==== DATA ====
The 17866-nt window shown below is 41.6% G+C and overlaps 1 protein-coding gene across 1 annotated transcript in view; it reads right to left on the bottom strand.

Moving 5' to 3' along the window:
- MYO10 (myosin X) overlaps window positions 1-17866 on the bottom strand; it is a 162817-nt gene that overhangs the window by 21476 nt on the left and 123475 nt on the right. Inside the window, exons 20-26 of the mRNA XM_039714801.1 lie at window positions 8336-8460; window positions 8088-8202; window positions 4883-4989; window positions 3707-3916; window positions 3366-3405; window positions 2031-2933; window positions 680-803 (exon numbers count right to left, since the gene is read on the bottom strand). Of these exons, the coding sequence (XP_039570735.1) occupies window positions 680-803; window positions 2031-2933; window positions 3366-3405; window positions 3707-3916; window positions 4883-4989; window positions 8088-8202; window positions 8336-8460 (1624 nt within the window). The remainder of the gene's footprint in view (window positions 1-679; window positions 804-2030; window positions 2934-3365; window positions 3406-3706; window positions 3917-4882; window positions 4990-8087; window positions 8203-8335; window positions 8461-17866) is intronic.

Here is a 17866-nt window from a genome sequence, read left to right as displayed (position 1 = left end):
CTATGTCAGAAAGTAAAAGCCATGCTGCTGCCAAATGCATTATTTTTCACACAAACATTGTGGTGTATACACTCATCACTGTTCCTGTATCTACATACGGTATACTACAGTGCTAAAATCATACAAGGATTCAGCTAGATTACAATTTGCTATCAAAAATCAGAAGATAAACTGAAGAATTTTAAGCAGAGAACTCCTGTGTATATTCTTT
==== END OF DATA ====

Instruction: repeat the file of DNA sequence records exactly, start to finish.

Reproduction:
The 17866-nt window shown below is 41.6% G+C and overlaps 1 protein-coding gene across 1 annotated transcript in view; it reads right to left on the bottom strand.

Moving 5' to 3' along the window:
- MYO10 (myosin X) overlaps window positions 1-17866 on the bottom strand; it is a 162817-nt gene that overhangs the window by 21476 nt on the left and 123475 nt on the right. Inside the window, exons 20-26 of the mRNA XM_039714801.1 lie at window positions 8336-8460; window positions 8088-8202; window positions 4883-4989; window positions 3707-3916; window positions 3366-3405; window positions 2031-2933; window positions 680-803 (exon numbers count right to left, since the gene is read on the bottom strand). Of these exons, the coding sequence (XP_039570735.1) occupies window positions 680-803; window positions 2031-2933; window positions 3366-3405; window positions 3707-3916; window positions 4883-4989; window positions 8088-8202; window positions 8336-8460 (1624 nt within the window). The remainder of the gene's footprint in view (window positions 1-679; window positions 804-2030; window positions 2934-3365; window positions 3406-3706; window positions 3917-4882; window positions 4990-8087; window positions 8203-8335; window positions 8461-17866) is intronic.

Here is a 17866-nt window from a genome sequence, read left to right as displayed (position 1 = left end):
CTATGTCAGAAAGTAAAAGCCATGCTGCTGCCAAATGCATTATTTTTCACACAAACATTGTGGTGTATACACTCATCACTGTTCCTGTATCTACATACGGTATACTACAGTGCTAAAATCATACAAGGATTCAGCTAGATTACAATTTGCTATCAAAAATCAGAAGATAAACTGAAGAATTTTAAGCAGAGAACTCCTGTGTATATTCTTT